It’s not difficult to see the gift of God-given emotions like joy and gratitude. We smile at a beautiful sunset, laugh when a puppy licks our face and feel like praising God after time spent with good friends. Yet when you think about it, even emotions sometimes deemed “negative” are there for a reason.

The Beautiful Purpose of Emotions in Our Lives

There’s a healthy fear that makes us cautious around danger. Sadness and grief are usually the result of something broken in our relationships or surroundings and can drive us to the Lord in a healthy way. Anger is often an alarm triggered by a legitimate violation or sin committed against us. Even jealousy can be a red flag that lines have been crossed in a committed relationship. God Himself is a passionate being, displaying many of these same emotions, only without the contamination of selfishness and sin. 

In her book All the Feels: Discover Why Emotions Are (Mostly) Awesome and How to Untangle Them When They’re Not” Elizabeth Laing Thompson points out that our emotional nature is a gift from God and an avenue through which we reflect him in this world. She writes, “God entrusts us with our emotions, our sensitivities, and it is our job to figure out how best to use those gifts (p.19).” Thompson goes on to talk about some of the ways we can use emotions for constructive purpose such as showing empathy, noticing and celebrating detail, modeling vulnerability and demonstrating love in expressive ways. 

The Dark Side: Feelings as Disastrous Masters

Yet while it’s important to recognize emotions have a beautiful place in our lives, most of us recognize there’s a dark side to them, as well. As writer and theologian Dallas Willard wisely cautioned: “Feelings make good servants, but they are disastrous masters.” [1] In other words, while our emotions are helpful and valid, they should not be placed in the driver’s seat of our life. Many of us have experienced moments (or even seasons) when emotions such as anxiety, anger, cynicism, or guilt have gained mastery over us. If we do not learn to keep our emotions in check, recognizing their proper place in our lives, they will drive us into hard places where we end up a slave to their domineering demands. 

Differentiating Between Fact and Feeling

It’s important to differentiate between fact and feeling and to remember that our feelings, strong though they are, do not define us. Feelings are constantly changing and if taken at face-value, tend to distort the truth, so it’s unwise to base our identity or decisions on them.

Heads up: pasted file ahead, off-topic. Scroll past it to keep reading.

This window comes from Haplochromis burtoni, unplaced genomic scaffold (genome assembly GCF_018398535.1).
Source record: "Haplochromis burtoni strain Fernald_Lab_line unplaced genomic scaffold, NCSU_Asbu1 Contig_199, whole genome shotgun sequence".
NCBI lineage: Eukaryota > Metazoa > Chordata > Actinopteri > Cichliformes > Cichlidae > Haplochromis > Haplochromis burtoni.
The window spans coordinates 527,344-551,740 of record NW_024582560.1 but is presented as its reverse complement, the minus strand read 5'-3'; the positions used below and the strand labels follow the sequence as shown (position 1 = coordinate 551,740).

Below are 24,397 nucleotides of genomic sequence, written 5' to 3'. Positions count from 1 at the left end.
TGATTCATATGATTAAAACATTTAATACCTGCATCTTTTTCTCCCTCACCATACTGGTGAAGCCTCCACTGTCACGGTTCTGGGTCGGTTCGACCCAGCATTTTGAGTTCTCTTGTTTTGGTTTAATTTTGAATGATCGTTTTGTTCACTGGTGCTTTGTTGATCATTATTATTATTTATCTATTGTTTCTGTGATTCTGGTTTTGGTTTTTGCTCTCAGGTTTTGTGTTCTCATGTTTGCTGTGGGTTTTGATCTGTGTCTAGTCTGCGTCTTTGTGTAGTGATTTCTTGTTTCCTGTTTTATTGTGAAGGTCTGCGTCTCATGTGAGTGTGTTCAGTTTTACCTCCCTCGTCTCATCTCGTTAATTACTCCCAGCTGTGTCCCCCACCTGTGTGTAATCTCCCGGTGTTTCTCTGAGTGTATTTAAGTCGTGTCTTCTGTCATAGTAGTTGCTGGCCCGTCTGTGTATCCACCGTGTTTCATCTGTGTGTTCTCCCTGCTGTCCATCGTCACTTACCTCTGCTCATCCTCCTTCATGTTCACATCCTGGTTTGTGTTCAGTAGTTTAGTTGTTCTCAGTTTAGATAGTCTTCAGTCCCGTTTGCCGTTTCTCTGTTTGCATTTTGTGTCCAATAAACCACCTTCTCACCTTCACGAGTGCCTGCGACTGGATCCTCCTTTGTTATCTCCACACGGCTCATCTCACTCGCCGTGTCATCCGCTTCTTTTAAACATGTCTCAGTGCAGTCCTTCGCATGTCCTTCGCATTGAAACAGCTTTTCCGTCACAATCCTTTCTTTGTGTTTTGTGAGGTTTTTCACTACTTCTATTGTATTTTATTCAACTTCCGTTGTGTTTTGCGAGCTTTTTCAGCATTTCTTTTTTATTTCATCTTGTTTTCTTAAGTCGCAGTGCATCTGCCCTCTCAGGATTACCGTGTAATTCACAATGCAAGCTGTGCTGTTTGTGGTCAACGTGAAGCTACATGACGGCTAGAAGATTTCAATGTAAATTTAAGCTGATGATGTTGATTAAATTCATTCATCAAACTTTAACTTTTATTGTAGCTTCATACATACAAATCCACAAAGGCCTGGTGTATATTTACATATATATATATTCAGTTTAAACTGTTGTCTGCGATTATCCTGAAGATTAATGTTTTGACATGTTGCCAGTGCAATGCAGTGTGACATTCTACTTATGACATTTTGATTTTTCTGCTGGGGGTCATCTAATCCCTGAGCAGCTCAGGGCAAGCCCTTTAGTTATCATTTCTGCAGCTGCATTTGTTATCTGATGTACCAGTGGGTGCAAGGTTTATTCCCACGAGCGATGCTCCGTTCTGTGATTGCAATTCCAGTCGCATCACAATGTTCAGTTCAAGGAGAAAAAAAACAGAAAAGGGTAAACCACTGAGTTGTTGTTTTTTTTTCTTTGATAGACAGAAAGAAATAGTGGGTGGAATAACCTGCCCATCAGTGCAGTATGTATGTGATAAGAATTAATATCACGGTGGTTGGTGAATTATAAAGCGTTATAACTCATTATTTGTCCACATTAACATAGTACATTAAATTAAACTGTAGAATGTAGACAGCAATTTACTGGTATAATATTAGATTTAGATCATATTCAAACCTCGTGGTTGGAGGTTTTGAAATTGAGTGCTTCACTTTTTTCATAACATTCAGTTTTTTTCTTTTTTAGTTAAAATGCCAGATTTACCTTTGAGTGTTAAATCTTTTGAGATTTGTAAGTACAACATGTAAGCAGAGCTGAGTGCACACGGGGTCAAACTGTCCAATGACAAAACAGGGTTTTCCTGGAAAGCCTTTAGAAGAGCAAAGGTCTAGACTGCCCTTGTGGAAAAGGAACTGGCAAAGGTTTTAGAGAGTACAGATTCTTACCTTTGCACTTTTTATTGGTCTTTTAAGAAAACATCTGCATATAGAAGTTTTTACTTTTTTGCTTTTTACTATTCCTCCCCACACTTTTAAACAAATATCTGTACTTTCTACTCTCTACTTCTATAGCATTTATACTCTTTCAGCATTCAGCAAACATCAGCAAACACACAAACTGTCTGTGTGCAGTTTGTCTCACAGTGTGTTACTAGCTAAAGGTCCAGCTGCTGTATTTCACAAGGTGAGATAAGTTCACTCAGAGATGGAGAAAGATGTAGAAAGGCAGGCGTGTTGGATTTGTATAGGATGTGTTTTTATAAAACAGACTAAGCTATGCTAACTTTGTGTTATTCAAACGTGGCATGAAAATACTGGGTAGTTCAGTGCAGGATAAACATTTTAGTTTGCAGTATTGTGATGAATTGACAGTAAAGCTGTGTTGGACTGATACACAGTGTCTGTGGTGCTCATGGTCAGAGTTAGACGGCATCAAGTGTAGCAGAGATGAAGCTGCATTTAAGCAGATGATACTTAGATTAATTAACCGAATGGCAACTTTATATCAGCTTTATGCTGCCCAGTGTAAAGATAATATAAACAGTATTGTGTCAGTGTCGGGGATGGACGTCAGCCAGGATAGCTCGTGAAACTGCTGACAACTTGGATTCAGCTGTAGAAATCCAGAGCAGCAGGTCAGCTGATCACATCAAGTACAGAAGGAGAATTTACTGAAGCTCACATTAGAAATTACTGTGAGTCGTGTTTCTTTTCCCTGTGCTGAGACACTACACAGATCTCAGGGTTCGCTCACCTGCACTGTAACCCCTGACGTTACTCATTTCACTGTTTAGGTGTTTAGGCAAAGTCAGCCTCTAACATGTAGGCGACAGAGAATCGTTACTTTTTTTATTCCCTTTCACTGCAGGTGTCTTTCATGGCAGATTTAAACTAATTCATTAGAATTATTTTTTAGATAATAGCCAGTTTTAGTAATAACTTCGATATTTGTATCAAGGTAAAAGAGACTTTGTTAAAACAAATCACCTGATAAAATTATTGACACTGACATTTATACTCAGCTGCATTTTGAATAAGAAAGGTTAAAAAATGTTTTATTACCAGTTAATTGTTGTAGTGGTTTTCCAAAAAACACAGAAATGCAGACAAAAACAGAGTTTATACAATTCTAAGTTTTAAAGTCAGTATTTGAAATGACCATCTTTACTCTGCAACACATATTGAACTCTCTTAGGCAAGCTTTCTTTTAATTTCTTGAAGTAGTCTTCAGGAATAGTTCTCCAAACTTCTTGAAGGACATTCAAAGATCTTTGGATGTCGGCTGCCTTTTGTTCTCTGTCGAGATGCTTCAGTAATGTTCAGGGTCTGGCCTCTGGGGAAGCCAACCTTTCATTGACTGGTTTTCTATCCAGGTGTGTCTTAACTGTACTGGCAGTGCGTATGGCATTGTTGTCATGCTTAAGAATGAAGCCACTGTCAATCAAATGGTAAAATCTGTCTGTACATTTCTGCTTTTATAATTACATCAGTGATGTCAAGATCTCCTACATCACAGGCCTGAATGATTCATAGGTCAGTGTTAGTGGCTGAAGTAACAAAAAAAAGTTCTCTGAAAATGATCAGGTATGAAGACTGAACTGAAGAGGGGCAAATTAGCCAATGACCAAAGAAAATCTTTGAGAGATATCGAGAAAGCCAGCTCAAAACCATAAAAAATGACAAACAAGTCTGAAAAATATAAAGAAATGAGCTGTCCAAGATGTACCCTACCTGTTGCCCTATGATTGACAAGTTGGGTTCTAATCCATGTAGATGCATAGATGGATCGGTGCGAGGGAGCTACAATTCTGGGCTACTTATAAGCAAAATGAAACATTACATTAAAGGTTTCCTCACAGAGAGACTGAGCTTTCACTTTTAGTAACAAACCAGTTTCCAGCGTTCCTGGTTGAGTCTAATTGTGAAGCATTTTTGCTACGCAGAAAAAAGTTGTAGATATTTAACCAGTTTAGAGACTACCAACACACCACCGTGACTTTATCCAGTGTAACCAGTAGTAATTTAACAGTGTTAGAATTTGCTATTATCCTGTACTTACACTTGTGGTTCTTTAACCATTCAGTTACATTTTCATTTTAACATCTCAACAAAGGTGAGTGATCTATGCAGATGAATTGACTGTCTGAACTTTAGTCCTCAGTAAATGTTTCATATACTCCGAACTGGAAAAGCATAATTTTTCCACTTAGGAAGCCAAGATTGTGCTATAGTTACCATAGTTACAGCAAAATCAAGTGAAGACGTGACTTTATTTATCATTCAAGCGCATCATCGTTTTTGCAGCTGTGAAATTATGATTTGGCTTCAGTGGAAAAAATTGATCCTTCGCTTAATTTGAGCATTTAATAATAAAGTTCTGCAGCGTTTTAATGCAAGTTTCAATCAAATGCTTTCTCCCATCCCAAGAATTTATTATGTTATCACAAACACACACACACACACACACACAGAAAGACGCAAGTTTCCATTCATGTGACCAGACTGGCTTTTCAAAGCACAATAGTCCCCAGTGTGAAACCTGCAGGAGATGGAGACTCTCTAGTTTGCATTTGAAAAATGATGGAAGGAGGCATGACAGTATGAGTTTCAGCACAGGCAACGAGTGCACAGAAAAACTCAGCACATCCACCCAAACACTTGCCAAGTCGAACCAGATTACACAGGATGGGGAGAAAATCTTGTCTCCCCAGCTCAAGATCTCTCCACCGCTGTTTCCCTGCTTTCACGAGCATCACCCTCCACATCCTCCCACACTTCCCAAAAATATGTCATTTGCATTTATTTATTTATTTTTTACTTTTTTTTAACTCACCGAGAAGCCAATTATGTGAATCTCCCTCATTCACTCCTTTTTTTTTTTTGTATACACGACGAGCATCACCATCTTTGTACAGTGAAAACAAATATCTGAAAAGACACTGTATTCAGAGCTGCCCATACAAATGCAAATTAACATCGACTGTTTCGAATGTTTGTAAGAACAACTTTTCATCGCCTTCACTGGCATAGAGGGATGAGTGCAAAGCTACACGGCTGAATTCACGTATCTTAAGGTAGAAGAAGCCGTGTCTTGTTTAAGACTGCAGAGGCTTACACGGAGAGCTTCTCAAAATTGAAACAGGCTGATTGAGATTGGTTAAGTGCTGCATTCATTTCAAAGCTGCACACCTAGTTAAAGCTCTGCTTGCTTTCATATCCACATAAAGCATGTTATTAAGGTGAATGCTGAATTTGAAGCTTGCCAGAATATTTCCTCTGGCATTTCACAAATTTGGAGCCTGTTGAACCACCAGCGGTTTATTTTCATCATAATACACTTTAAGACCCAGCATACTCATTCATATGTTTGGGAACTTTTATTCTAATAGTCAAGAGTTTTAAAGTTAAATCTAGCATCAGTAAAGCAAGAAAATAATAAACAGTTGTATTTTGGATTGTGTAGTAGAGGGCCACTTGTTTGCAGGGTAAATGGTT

Taking Control

Rather than let feelings be our taskmaster we must recognize our ability to direct our own emotions. We can choose to allow our will to govern over and direct our emotions. 

Lessons from the Psalms: Redirecting Focus

I love the Psalms because they are oozing with so much unfiltered, raw emotion, proving that nothing is off limits with God. He sees us where we’re at and is open to the expression of any feeling in human experience. But I see something crucial being played out in Psalm 42 where two times the psalmist talks to his own soul and asks: “So then, my soul, why would you be so depressed? Why would you sink into despair?” Notice what comes next! The psalmist tells his own emotions where to go. “Just keep hoping and waiting on God, your Savior. For no matter what, I will sing with praise, for you are my saving grace.” [2]  Notice the emphasis on the will: I will sing praise regardless of my emotional state. Perhaps the psalmist recognized that often, as we make the Godward choice to focus on His goodness and character, our feelings will respond and follow suit. 

Emotions come together for Fact and feeling. Directing emotions and Emotional responders
Worship God concept: Silhouette human standing on cave of heart against blurred city sunrise background

Author Mark Batterson shares the story of what Abraham Lincoln used to do when he was upset with someone. “He had a habit of composing what he called a ‘hot letter.’ It was a cathartic exercise, putting all his anger and frustration on paper. Then after his emotions had cooled down, he would write ‘Never sent. Never signed.’ In psychology that’s called a pattern interrupt. It’s the difference between responding and reacting.”[3]May we learn more of what it means to bring our up-and-down feelings under submission to the Holy Spirit and be wise responders rather than emotional reactors. 

[1] Dallas Willard; “Renovation of the Heart: Putting on the Character of Christ”, p.98, Tyndale House, 2014

[2]Psalm 42:5,11; The Passion Translation, BroadStreet Publishing Group, 2020 edition

[3]Batterson, Mark; “Whisper: How to Hear the Voice of God,” p. 88; The Crown Publishing Group, 2017

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